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Why College Athletes Should Be Treated Better

college Athletes

The nature of college sports has changed quite a bit. In times of peaking viewership for sports, subscription and streaming services, and much buck to be made out of athletic contests, it’s no surprise that some things have gone unnoticed.

Of course, it’s not 2011 and things have improved but there is still the bitter aftertaste that not all is well. College athletes are indeed given many privileges, having been admitted to possibly a great school and given (some) time to dedicate to studies.

Those who work hard, the saying goes, will make it both academically and as top contestants in the sport they excel in. Is this a realistic expectation?

Let’s Be Honest – Sports Scholarships Aren’t Academia

Going to college on a sports scholarship is a great opportunity for many. Gifted youngsters get a free-entry into some of the most accomplished schools around the country, but does this have anything to do with academic track record?

It’s hard to believe so. Even though scholarships granted to sports students come with their provisions, including an average GPA, college athletes are aware that after college is over for them, they will have to join the work force if they have failed to make a career in sports.

Universities fetch millions of dollars off the popularity of athletes but they offer little in return because a free entry and accommodation seems to be enough. And yet, it isn’t as the vicious circle intensifies and sports students hardly have time to study up.

Should Athletes Be Paid

Of course, the debate whether college athletes should be paid is an old one. Some people see it as only fair – after all college coaches’ salaries have been growing, reaching impressive numbers even a decade ago.

Doesn’t it make sense for the athletes who generate the interest and financial windfall for their universities to be granted some amount that would, in the very least, allow them to support themselves and pay for tuition should they opt out of sports?

Some say it is indeed fair, others though do point out that if collegiate sports become a paid profession, universities will be caught in bidding wars that many won’t be able to afford.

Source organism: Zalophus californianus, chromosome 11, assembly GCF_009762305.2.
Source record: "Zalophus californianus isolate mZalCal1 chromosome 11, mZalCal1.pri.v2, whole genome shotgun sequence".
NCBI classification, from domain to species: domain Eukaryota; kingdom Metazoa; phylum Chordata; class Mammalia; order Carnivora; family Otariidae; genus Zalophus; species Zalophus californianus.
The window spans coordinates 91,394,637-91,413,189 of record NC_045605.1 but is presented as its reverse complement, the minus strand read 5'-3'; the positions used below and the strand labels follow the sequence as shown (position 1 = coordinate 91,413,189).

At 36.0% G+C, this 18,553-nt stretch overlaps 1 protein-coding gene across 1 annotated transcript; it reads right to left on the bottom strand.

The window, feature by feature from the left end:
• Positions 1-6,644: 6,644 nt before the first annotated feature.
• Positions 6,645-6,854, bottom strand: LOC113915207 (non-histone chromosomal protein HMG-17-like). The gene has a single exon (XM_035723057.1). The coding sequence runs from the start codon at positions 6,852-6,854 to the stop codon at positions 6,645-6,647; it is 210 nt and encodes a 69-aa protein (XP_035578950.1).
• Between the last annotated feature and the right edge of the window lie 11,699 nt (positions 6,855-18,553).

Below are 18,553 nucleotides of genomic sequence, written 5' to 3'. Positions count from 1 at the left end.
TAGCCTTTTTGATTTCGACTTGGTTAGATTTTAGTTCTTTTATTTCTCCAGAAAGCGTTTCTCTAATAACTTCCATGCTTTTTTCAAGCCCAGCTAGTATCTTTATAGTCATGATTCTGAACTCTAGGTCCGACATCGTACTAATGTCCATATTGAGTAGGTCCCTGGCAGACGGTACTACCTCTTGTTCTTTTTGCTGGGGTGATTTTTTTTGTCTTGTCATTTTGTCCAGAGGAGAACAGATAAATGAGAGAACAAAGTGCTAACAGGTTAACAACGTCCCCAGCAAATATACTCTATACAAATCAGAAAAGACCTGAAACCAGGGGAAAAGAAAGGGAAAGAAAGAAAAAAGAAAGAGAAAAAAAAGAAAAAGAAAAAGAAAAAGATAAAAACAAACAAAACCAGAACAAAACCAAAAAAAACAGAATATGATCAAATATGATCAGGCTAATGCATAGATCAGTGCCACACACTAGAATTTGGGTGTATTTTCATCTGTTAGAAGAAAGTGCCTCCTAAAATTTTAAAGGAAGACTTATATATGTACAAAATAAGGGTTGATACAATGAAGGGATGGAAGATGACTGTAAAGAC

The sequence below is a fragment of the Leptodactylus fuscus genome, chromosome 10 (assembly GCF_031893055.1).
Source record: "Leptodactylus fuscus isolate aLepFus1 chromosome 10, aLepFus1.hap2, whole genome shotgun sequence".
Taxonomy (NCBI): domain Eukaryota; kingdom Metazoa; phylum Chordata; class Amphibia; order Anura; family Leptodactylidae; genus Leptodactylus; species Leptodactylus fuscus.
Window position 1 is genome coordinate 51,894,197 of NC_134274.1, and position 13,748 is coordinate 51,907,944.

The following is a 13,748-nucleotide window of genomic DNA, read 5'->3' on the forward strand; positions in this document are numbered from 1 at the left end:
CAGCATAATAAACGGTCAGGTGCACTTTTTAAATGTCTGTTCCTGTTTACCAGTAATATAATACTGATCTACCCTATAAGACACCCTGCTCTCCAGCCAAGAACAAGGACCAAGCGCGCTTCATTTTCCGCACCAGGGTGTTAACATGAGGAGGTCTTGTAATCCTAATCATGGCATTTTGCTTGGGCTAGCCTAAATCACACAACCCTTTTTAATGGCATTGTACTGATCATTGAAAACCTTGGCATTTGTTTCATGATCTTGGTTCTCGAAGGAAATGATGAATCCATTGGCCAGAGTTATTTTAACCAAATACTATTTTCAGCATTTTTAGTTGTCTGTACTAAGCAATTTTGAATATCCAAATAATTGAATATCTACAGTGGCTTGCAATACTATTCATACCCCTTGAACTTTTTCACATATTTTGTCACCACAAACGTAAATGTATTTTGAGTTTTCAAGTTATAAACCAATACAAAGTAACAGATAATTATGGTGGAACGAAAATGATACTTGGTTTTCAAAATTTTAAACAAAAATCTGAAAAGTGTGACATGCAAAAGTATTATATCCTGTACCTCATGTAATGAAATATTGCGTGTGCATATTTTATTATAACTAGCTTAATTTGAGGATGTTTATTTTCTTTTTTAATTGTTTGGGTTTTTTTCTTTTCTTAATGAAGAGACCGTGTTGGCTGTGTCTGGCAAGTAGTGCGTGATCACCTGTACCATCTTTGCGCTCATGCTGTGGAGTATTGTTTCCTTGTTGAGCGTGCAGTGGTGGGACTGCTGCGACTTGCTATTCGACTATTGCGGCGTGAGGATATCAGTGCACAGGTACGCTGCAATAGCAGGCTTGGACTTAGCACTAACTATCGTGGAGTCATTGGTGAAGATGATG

Duke’s Zion Williamson – Lessons Learnt

What was wrong with Mr. Williamson’s accident, apart from a faulty shoe, was what it meant for any athlete to be part of their school’s sports team. The risks even in college games are very real and they can lead to serious injuries, ending the professional career of rising stars prematurely. Thankfully, Mr. Williamson got away with a mild sprain, which is really nothing too serious, but it also goes to show that there are disproportionate risks young athletes carry.

Unionize the Athletes

College athletes can in fact unionize, which might give them some leverage if they want to re-negotiate broader changes to how they are treated and remunerated while part of a school. Few have tried.

Unionization could provide some additional security, though. College athletes can be thrown out of school should their academic or sports record be sub-par. However, it’s almost uncanny to expect a professional athlete to find the time to keep their GPA up to a required standard.

In a similar way, you wouldn’t expect from a mathematician to shoot hoops as Mr. Williamson does in front of huge crowds, and the truth – it’s not necessary. Then why should college athletes be asked to excel at both?

Understandably, sports athletes won’t be held to the same rigorous standards of academia, but that often comes across as unfair to students who spend the bulk of their time grappling with high costs of education and the strict academic criteria.

The Work Week as a College Athlete

College sports have become a billion worth industry, which means that competition will be cutthroat and the drive to succeed would be strong. In other words, colleges and coaches are far from being the easy-going, pat-you-on-the-back kind of guy that will tell you that there are lessons in failure.

There are none. Fail and your scholarship can be snatched from you and given to someone else. Training sessions last over 40 hours a week. Of course, not all is ruthless and the coaches aren’t barking their jaws off at athletes, but sessions are intense and everyone is focused on success.

The Abusive Coaches

Though there are quite a few decent  coaches out there, there are also those abusive people in position of power who ruin morale and get a free pass at browbeating their athletes. Emotional harassment is a thing, even if you are a brawny football or basketball student and this shouldn’t be allowed.

It can be argued that after all, coaches owe to their athletes as much as the athletes owe to coaches. It’s perhaps even truer when applied to coaches, as they are the one generating a solid pay check at the end of the season.

Millions Worth of Advertising Opportunities

It’s not just coaches and universities that get a pretty penny at the end of the day. Sports apparel brands and various other investors make sure to sign up partnerships with universities, having athletes wear their branded products.

Even though getting to college is a great reward for sporting prowess, sports athletes’ work is worth much more than the $60,000 it would cost to study at a decent college. Risks about starting bidding wars are well-founded, but the entire institution seems slightly unfair.

And yet, athletes are quite willing to participate as they are given a fair shot at being picked up by noteworthy sports teams and all things considered – athletes may just make it in academia, too. It’s a challenge, though, and one that is artificially aggravated by circumstances. A better way must be found.

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